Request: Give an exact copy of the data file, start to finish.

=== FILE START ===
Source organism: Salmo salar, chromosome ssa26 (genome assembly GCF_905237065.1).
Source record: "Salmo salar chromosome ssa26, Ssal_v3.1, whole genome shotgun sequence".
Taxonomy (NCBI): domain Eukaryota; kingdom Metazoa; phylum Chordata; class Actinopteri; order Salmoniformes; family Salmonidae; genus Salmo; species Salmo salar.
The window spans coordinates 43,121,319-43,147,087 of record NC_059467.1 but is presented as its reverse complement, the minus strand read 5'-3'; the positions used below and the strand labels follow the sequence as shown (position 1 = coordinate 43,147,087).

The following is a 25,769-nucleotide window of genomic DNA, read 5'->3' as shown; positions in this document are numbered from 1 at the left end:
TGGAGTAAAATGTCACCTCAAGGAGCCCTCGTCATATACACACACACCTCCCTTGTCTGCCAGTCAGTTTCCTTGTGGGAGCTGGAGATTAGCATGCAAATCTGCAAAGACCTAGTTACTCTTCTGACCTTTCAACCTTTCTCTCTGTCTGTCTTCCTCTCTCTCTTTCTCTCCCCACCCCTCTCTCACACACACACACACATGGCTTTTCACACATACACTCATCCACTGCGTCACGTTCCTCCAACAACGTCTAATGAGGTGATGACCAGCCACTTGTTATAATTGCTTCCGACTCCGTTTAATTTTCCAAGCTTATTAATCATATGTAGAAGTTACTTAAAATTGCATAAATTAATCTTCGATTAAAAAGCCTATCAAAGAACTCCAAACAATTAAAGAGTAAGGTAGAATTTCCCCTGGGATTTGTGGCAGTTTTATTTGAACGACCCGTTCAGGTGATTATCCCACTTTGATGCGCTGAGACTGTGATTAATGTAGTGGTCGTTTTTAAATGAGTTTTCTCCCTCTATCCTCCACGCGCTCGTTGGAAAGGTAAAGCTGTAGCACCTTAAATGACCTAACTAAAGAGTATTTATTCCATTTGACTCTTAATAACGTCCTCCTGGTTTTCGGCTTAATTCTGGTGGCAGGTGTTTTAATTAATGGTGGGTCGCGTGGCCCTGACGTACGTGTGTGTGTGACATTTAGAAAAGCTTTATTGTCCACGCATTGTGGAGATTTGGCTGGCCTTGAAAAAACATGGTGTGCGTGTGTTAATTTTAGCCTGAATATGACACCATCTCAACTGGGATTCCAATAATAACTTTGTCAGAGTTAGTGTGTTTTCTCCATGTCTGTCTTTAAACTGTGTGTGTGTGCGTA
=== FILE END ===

Source organism: Salmo salar, chromosome ssa26 (genome assembly GCF_905237065.1).
Source record: "Salmo salar chromosome ssa26, Ssal_v3.1, whole genome shotgun sequence".
Taxonomy (NCBI): domain Eukaryota; kingdom Metazoa; phylum Chordata; class Actinopteri; order Salmoniformes; family Salmonidae; genus Salmo; species Salmo salar.
The window spans coordinates 43,121,319-43,147,087 of record NC_059467.1 but is presented as its reverse complement, the minus strand read 5'-3'; the positions used below and the strand labels follow the sequence as shown (position 1 = coordinate 43,147,087).

The following is a 25,769-nucleotide window of genomic DNA, read 5'->3' as shown; positions in this document are numbered from 1 at the left end:
TGGAGTAAAATGTCACCTCAAGGAGCCCTCGTCATATACACACACACCTCCCTTGTCTGCCAGTCAGTTTCCTTGTGGGAGCTGGAGATTAGCATGCAAATCTGCAAAGACCTAGTTACTCTTCTGACCTTTCAACCTTTCTCTCTGTCTGTCTTCCTCTCTCTCTTTCTCTCCCCACCCCTCTCTCACACACACACACACATGGCTTTTCACACATACACTCATCCACTGCGTCACGTTCCTCCAACAACGTCTAATGAGGTGATGACCAGCCACTTGTTATAATTGCTTCCGACTCCGTTTAATTTTCCAAGCTTATTAATCATATGTAGAAGTTACTTAAAATTGCATAAATTAATCTTCGATTAAAAAGCCTATCAAAGAACTCCAAACAATTAAAGAGTAAGGTAGAATTTCCCCTGGGATTTGTGGCAGTTTTATTTGAACGACCCGTTCAGGTGATTATCCCACTTTGATGCGCTGAGACTGTGATTAATGTAGTGGTCGTTTTTAAATGAGTTTTCTCCCTCTATCCTCCACGCGCTCGTTGGAAAGGTAAAGCTGTAGCACCTTAAATGACCTAACTAAAGAGTATTTATTCCATTTGACTCTTAATAACGTCCTCCTGGTTTTCGGCTTAATTCTGGTGGCAGGTGTTTTAATTAATGGTGGGTCGCGTGGCCCTGACGTACGTGTGTGTGTGACATTTAGAAAAGCTTTATTGTCCACGCATTGTGGAGATTTGGCTGGCCTTGAAAAAACATGGTGTGCGTGTGTTAATTTTAGCCTGAATATGACACCATCTCAACTGGGATTCCAATAATAACTTTGTCAGAGTTAGTGTGTTTTCTCCATGTCTGTCTTTAAACTGTGTGTGTGTGCGTA